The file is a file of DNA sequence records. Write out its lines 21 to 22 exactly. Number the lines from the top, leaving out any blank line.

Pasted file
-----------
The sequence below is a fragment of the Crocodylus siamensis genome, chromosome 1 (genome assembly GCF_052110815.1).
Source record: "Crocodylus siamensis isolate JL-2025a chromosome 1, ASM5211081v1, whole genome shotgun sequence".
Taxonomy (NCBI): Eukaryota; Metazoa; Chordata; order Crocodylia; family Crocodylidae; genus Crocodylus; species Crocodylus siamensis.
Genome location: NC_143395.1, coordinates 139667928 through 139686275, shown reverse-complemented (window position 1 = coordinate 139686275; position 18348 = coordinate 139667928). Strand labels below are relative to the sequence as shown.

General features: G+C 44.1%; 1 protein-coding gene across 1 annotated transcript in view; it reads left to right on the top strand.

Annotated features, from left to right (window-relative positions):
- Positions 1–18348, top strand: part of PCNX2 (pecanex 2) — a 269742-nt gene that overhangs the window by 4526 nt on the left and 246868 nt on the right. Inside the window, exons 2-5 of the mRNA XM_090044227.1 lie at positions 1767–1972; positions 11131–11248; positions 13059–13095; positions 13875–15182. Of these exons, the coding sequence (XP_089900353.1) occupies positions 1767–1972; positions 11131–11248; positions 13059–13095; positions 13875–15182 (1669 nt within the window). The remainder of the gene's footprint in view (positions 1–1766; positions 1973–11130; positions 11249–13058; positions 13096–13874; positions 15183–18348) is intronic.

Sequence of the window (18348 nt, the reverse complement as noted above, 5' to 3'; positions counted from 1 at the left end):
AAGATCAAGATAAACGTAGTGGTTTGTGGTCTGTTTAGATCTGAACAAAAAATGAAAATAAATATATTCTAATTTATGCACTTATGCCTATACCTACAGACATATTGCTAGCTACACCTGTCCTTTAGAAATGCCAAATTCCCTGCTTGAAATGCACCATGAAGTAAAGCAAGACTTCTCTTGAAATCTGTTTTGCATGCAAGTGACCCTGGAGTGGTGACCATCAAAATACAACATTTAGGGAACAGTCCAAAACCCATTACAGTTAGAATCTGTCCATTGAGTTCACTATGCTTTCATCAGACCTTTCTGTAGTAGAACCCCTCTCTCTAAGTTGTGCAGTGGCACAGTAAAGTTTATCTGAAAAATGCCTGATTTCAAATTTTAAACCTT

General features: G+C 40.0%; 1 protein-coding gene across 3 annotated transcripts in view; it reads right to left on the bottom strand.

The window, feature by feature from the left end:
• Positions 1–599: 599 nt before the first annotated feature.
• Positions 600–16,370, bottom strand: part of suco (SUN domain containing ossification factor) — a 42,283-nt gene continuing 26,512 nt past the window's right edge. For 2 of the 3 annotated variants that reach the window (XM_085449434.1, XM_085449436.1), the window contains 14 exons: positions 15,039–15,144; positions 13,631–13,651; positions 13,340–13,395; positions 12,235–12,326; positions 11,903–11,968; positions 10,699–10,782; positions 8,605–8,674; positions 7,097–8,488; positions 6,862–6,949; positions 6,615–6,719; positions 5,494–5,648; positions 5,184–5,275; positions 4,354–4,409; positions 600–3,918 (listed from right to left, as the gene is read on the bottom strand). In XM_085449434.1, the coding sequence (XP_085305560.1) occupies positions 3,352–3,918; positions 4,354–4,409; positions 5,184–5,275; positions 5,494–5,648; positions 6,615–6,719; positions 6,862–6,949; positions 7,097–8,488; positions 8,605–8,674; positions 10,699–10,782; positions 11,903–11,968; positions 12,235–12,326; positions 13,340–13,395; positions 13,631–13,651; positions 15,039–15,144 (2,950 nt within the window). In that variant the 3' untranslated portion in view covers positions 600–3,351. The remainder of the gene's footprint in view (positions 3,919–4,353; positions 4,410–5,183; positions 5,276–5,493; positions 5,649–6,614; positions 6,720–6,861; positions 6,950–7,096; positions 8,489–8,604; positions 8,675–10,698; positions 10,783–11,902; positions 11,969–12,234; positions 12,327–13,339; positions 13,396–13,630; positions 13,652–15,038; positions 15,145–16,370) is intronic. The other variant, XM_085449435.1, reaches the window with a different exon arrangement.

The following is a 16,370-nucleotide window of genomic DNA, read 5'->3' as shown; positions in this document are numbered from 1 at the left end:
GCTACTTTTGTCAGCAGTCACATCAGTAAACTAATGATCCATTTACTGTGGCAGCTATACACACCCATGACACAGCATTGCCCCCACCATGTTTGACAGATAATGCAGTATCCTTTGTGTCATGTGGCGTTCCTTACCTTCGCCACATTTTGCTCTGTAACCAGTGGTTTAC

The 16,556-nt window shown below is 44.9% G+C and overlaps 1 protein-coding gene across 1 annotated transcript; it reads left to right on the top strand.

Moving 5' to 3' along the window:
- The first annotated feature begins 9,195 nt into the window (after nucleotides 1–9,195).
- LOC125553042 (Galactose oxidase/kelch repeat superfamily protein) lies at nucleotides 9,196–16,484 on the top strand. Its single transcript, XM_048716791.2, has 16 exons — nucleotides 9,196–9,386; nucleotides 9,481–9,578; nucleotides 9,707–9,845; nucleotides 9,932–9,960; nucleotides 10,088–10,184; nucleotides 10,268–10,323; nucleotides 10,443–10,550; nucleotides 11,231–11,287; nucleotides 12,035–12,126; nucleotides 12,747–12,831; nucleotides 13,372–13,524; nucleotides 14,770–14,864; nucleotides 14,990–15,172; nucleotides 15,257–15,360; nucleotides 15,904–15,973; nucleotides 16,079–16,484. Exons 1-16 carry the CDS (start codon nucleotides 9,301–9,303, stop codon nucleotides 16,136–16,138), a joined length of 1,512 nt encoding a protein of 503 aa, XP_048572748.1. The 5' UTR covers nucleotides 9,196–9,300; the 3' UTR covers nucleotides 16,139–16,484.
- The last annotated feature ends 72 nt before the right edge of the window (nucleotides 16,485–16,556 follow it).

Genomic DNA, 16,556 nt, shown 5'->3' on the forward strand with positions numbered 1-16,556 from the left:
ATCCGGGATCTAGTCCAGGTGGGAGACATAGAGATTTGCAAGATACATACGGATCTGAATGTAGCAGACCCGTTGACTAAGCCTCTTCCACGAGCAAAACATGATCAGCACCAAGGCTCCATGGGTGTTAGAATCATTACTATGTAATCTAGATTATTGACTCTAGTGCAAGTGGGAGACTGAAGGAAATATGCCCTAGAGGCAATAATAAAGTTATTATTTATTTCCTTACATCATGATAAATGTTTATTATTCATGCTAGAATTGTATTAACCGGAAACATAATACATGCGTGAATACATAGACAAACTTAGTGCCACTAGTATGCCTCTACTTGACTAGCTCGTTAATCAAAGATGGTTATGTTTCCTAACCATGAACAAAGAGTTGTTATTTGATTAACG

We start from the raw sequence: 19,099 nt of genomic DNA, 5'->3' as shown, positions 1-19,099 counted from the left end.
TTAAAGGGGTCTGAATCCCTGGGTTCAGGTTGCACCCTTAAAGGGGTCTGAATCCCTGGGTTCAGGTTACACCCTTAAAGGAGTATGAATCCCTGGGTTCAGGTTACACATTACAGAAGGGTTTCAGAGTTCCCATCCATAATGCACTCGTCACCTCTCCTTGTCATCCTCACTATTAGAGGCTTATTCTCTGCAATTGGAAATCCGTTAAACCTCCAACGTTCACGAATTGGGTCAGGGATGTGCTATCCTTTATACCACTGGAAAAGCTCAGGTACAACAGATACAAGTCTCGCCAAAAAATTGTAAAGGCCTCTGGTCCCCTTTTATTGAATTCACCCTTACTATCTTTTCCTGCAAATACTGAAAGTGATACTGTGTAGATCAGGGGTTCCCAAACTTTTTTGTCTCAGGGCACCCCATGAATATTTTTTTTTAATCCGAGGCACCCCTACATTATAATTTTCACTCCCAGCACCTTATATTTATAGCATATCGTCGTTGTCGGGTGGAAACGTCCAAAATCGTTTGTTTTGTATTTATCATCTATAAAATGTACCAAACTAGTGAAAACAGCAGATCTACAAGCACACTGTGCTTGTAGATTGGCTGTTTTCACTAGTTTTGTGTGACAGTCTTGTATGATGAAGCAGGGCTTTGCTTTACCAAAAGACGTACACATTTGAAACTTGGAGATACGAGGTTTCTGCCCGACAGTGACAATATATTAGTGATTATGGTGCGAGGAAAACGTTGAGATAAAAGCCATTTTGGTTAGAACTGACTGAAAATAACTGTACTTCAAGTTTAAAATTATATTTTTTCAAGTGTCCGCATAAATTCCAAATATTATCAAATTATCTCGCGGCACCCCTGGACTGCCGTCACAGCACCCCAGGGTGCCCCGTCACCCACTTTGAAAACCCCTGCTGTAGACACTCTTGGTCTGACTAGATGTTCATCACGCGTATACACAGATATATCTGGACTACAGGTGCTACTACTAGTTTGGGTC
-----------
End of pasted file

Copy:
Genomic DNA, 16,556 nt, shown 5'->3' on the forward strand with positions numbered 1-16,556 from the left:
ATCCGGGATCTAGTCCAGGTGGGAGACATAGAGATTTGCAAGATACATACGGATCTGAATGTAGCAGACCCGTTGACTAAGCCTCTTCCACGAGCAAAACATGATCAGCACCAAGGCTCCATGGGTGTTAGAATCATTACTATGTAATCTAGATTATTGACTCTAGTGCAAGTGGGAGACTGAAGGAAATATGCCCTAGAGGCAATAATAAAGTTATTATTTATTTCCTTACATCATGATAAATGTTTATTATTCATGCTAGAATTGTATTAACCGGAAACATAATACATGCGTGAATACATAGACAAACTTAGTGCCACTAGTATGCCTCTACTTGACTAGCTCGTTAATCAAAGATGGTTATGTTTCCTAACCATGAACAAAGAGTTGTTATTTGATTAACG